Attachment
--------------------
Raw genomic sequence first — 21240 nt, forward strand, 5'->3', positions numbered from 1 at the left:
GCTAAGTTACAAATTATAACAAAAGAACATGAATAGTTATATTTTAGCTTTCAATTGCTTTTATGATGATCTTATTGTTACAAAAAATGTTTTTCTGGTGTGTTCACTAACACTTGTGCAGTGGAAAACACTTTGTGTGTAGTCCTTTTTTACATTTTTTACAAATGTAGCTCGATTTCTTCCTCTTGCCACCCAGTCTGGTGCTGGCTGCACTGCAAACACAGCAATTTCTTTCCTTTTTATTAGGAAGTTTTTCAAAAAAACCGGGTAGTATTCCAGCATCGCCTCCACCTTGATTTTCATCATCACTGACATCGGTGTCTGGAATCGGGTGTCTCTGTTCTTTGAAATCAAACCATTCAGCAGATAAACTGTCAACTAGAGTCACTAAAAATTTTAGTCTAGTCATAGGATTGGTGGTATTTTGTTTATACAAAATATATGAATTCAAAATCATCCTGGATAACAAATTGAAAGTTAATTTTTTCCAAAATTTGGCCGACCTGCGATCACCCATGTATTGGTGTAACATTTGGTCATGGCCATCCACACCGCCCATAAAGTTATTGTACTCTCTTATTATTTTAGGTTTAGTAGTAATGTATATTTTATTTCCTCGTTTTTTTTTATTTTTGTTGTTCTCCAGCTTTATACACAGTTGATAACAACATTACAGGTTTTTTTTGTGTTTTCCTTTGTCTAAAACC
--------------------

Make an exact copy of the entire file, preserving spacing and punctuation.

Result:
Raw genomic sequence first — 21240 nt, forward strand, 5'->3', positions numbered from 1 at the left:
GCTAAGTTACAAATTATAACAAAAGAACATGAATAGTTATATTTTAGCTTTCAATTGCTTTTATGATGATCTTATTGTTACAAAAAATGTTTTTCTGGTGTGTTCACTAACACTTGTGCAGTGGAAAACACTTTGTGTGTAGTCCTTTTTTACATTTTTTACAAATGTAGCTCGATTTCTTCCTCTTGCCACCCAGTCTGGTGCTGGCTGCACTGCAAACACAGCAATTTCTTTCCTTTTTATTAGGAAGTTTTTCAAAAAAACCGGGTAGTATTCCAGCATCGCCTCCACCTTGATTTTCATCATCACTGACATCGGTGTCTGGAATCGGGTGTCTCTGTTCTTTGAAATCAAACCATTCAGCAGATAAACTGTCAACTAGAGTCACTAAAAATTTTAGTCTAGTCATAGGATTGGTGGTATTTTGTTTATACAAAATATATGAATTCAAAATCATCCTGGATAACAAATTGAAAGTTAATTTTTTCCAAAATTTGGCCGACCTGCGATCACCCATGTATTGGTGTAACATTTGGTCATGGCCATCCACACCGCCCATAAAGTTATTGTACTCTCTTATTATTTTAGGTTTAGTAGTAATGTATATTTTATTTCCTCGTTTTTTTTTATTTTTGTTGTTCTCCAGCTTTATACACAGTTGATAACAACATTACAGGTTTTTTTTGTGTTTTCCTTTGTCTAAAACC